It shouldn’t be news to anyone who’s watched either the Premier League or Champions League this season or has paid attention to Jürgen Klopp’s tenure at Liverpool, but Liverpool are very good at scoring goals.
Liverpool have scored three or more goals in twenty-one matches this season. In the Premier League, they’ve scored 73 goals, just five less than they managed last season, meaning they average 2.35 goals per game. The incredible trio of Mohamed Salah, Roberto Firmino and Sadio Mané have accounted for 50 of those goals in the Premier League, adding a further 19 out of 28 goals scored in the Champions League.
In other words, Liverpool’s front three are rather good in front of goal.
However, with all the excitable optimism that Liverpool’s attacking devastation has caused this season – see Mohamed Salah’s four goal haul against Watford as a prime example – there does exist a cautious weariness regarding Roberto Firmino and his uniqueness to Klopp’s team – and more poignantly, what would happen if Firmino picked up an injury? Dominic Solanke is still young but hasn’t seized his chances, while the same goes for Danny Ings who, despite recovering from a long-term injury, doesn’t particularly look like a player who belongs at the level Liverpool are aspiring to.
That couples the concept of replacing Phil Coutinho – a need that is still present, despite being buried beneath the impressive form of Liverpool without their former magician. It’s clear Liverpool will need some form of attacking reinforcement in the summer, but should that be a young German striker who has recently exploded onto the national stage?
Timo Werner, having been linked to Liverpool by the Independent’s Chief Football Writer Miguel Delaney a few weeks ago, has prompted discussion as to whether Klopp’s Liverpool – which has evolved season by season since the big, affable German’s arrival at the Kop – will continue to change and adapt.
Replacing Phil Coutinho with a more creative, midfield-based player such as the much-talked-about (especially by this writer) Thomas Lemar would be a craftier fix to a lack of creativity in midfield, especially with Werner’s Leipzig teammate Naby Keita arriving in the summer. But with a rumoured move for Jorginho mooted in recent weeks, perhaps reports of Liverpool’s interest in Lemar cooling have some weight? Instead, could they be pursuing a more out-and-out goal threat like Timo Werner?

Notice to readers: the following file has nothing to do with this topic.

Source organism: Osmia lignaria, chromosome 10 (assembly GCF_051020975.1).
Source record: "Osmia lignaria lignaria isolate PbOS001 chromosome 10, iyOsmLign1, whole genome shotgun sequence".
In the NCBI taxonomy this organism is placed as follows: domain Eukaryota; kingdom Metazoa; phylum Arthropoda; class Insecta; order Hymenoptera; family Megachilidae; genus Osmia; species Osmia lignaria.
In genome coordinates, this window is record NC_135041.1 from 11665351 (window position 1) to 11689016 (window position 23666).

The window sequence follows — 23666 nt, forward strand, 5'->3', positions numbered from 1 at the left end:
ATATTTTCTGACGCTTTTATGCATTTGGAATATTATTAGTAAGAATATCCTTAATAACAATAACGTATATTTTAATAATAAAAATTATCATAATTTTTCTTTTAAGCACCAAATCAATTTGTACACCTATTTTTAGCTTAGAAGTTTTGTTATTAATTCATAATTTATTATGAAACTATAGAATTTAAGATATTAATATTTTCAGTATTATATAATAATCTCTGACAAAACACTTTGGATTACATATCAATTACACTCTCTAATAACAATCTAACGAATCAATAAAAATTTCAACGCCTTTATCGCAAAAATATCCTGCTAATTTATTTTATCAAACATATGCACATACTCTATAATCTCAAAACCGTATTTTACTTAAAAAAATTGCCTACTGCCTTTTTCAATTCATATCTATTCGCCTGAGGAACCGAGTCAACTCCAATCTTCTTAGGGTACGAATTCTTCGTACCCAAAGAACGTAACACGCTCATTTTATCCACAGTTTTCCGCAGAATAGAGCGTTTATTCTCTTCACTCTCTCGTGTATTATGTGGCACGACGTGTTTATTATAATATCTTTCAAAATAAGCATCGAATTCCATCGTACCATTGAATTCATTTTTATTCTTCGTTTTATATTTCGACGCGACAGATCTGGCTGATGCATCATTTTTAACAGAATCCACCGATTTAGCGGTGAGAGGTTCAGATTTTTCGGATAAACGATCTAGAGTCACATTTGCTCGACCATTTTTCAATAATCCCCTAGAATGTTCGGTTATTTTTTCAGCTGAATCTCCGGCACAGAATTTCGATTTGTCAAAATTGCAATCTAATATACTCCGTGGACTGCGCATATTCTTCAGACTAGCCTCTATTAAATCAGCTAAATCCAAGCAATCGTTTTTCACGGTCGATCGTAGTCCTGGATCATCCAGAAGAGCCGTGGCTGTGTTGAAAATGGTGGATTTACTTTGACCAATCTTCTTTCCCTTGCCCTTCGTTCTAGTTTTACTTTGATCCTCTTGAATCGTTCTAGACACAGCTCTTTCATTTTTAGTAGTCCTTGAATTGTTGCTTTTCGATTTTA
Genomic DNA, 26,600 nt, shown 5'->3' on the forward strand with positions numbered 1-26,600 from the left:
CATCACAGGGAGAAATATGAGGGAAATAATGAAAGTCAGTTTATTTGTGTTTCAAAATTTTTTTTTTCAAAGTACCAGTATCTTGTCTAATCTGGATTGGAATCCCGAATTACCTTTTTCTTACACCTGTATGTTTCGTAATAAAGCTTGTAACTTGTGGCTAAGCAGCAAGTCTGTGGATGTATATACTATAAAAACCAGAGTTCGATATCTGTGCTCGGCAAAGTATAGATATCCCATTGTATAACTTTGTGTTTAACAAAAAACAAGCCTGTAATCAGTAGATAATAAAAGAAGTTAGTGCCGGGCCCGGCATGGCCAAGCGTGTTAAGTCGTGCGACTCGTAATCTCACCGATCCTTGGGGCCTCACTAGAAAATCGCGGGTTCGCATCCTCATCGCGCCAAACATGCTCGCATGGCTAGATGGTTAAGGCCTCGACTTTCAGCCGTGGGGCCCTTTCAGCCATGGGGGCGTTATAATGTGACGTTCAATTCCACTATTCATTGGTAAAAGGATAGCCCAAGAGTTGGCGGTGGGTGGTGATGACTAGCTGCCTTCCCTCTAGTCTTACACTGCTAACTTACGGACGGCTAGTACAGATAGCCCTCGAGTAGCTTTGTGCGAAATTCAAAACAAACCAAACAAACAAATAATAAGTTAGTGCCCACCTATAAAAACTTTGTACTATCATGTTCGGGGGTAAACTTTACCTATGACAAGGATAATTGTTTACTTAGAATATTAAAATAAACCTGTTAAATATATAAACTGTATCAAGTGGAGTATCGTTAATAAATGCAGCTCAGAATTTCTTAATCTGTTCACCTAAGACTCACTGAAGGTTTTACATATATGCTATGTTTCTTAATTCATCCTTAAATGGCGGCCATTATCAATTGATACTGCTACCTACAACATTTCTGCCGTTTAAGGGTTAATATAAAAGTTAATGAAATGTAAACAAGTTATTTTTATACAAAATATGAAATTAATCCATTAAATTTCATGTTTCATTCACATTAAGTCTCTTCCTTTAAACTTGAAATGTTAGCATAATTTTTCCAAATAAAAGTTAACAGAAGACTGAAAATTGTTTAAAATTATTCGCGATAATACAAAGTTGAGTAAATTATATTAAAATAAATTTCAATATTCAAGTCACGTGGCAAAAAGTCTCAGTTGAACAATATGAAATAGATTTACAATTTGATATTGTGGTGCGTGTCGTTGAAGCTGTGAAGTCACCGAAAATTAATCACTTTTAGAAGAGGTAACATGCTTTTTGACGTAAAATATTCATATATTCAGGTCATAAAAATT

The blonde bombshell will likely be Germany’s number one striker when they travel to Russia for the 2018 World Cup, having scored 32 goals in 49 appearances over the last two seasons. This season, where his incredible rise had seemingly slowed somewhat, he still averages 0.49 goals per game: that’s one in two.
Werner is lightning quick with his movement on the counter-attack, and his familiarity with an all-action, dynamic tactical setup would see him fit right in under Jürgen Klopp. He’s also capable of playing off of the left flank, or in a pair of strikers (a setup that could benefit Firmino even further.) However, he isn’t capable of doing the berserk pressing of which Firmino is capable. The German may have a higher xG (expected goals) per ninety than Liverpool’s Brazilian (0.55 to 0.35) yet they have nearly exactly the same goals scored per ninety this season (Firmino’s 0.54 to Werner’s 0.52.)
Comparatively, Firmino’s xG Chain (the total xG of every possession the player is involved in, essentially how important they are to the build-up of their team’s goals) is 0.90, dwarfing Werner’s 0.56, and proving the point that in Klopp’s system, the striker has a requirement not simply to score goals, but to be involved in the build-up.
The proof is there for all to see: Liverpool have a right-winger currently leading the Premier League Golden Boot.
So, is an out-and-out striker like Werner the solution to backing up the front three? Also, would Werner even want to come to Liverpool if he wasn’t starting week-in-week-out? Klopp isn’t likely to sacrifice Firmino – who he described as “a different player” this season. The fact of the matter is Firmino needs backup, though, and is a pure number nine the right attacking player to target this summer?
Or should Liverpool pursue a more multi-functional wide man and allow Mohamed Salah or Sadio Mané to play up front when Firmino is unavailable?
The options are there: Leon Bailey, Richarlison or even someone like Robin Quaison from Mainz would be able to come in as able backup to the “Fab Three” and be deployed anywhere in that triumvirate. That way, the Coutinho replacement could be a more creative force, which would help to further bolster Liverpool’s attacking potency.
Or, Liverpool could instead look to change it up again, make Roberto Firmino that creative presence and deploy a German incisor up front. Would that work? Or would it ruin the delicate balance of this incredible front three?
Answers on a postcard (or a comment below.)